Field Notes: Microhabitats, worlds all on their own.

I’m back at E.L.M. Its cold outside, but I am hoping to find some early breeding salamanders. They will start breeding en masse in January, but one can still hope.

I’ve found no Salamanders thus far, but I have admired all the microhabitats. Under logs, inside stumps, and between stones, there is loads of life. Roaches, spiders, larvae, centipedes, ants, earwigs, fungus, egg masses; every flipped log carries its own unique world.


A world all to itself
Little centipede under a log


As I stand around hearing the noises of Beltway 8, two teens walk by blaring music. I say nothing. It is not my place to say how people enjoy nature, despite how it takes away from mine. They only make me more thankful for the micro-worlds that I am exploring. This should be a place to relax, to connect with and appreciate how lucky they are that parks like this exist.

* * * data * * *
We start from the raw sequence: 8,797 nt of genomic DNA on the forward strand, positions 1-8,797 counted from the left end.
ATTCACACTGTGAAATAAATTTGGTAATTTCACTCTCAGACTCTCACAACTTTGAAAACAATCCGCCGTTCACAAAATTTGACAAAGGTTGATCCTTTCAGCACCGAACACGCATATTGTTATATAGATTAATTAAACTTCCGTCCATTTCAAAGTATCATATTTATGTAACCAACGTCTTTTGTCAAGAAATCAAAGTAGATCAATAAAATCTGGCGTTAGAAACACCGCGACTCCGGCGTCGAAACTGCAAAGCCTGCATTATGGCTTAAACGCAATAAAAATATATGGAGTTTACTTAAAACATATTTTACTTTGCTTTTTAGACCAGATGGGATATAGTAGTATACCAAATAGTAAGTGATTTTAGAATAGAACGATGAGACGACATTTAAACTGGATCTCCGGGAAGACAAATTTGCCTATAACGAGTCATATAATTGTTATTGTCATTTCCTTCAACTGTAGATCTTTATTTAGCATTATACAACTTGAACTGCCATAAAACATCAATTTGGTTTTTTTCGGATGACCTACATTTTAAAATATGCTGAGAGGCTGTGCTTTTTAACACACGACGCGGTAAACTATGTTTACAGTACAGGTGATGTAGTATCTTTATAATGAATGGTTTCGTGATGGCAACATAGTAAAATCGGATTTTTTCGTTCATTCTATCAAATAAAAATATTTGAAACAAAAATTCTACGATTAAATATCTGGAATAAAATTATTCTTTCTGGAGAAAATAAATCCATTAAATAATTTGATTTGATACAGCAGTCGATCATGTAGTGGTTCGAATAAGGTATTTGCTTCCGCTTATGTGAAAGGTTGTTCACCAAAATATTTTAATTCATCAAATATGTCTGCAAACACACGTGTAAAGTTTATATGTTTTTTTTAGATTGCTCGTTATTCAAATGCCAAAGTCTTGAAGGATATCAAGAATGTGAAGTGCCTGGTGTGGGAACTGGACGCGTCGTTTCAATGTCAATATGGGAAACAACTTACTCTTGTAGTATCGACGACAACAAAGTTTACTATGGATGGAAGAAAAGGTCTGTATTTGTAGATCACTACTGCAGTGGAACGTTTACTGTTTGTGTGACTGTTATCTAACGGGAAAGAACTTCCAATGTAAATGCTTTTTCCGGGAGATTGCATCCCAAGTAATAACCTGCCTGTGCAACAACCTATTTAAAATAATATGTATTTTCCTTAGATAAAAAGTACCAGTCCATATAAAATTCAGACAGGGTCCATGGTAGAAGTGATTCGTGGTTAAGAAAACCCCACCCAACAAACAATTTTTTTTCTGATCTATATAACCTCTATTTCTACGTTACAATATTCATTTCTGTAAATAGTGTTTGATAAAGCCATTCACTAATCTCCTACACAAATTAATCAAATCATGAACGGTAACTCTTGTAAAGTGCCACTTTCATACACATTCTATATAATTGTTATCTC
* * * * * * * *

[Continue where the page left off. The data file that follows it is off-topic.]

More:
I cannot change people. I cannot remove the highway or eliminate the music. For now, I take solace in the seat on which I am writing. A decayed stump from a massive tree. It has become hollow with age and is now filled with leaves and dirt. I stick my head into the middle and am transported to a new world. Layers of decayed bark shield me from the outside world. I hear almost nothing and see only leaves. I say I am looking for salamanders in here. However, I think I’m finding a world all to myself.


Inside of a stump I kept sticking my head into


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